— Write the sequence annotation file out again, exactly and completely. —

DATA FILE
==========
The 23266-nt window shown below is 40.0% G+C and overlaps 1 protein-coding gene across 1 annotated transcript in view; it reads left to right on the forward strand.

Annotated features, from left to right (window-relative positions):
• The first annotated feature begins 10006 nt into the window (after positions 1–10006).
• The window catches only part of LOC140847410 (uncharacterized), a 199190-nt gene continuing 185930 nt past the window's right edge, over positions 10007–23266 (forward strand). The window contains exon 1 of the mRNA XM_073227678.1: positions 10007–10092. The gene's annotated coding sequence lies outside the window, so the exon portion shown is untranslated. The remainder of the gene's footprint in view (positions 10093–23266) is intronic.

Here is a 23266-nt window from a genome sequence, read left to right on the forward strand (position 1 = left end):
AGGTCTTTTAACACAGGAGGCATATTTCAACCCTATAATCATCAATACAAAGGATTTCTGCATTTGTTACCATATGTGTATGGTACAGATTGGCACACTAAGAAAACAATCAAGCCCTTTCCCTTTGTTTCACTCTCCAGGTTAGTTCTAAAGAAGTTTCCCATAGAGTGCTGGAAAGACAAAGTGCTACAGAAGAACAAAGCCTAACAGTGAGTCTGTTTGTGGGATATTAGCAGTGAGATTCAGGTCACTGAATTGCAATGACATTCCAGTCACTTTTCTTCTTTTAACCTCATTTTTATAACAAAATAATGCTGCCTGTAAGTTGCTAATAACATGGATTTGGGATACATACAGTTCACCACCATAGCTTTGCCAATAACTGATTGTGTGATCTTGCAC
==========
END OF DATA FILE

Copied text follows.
The 23266-nt window shown below is 40.0% G+C and overlaps 1 protein-coding gene across 1 annotated transcript in view; it reads left to right on the forward strand.

Annotated features, from left to right (window-relative positions):
• The first annotated feature begins 10006 nt into the window (after positions 1–10006).
• The window catches only part of LOC140847410 (uncharacterized), a 199190-nt gene continuing 185930 nt past the window's right edge, over positions 10007–23266 (forward strand). The window contains exon 1 of the mRNA XM_073227678.1: positions 10007–10092. The gene's annotated coding sequence lies outside the window, so the exon portion shown is untranslated. The remainder of the gene's footprint in view (positions 10093–23266) is intronic.

Here is a 23266-nt window from a genome sequence, read left to right on the forward strand (position 1 = left end):
AGGTCTTTTAACACAGGAGGCATATTTCAACCCTATAATCATCAATACAAAGGATTTCTGCATTTGTTACCATATGTGTATGGTACAGATTGGCACACTAAGAAAACAATCAAGCCCTTTCCCTTTGTTTCACTCTCCAGGTTAGTTCTAAAGAAGTTTCCCATAGAGTGCTGGAAAGACAAAGTGCTACAGAAGAACAAAGCCTAACAGTGAGTCTGTTTGTGGGATATTAGCAGTGAGATTCAGGTCACTGAATTGCAATGACATTCCAGTCACTTTTCTTCTTTTAACCTCATTTTTATAACAAAATAATGCTGCCTGTAAGTTGCTAATAACATGGATTTGGGATACATACAGTTCACCACCATAGCTTTGCCAATAACTGATTGTGTGATCTTGCAC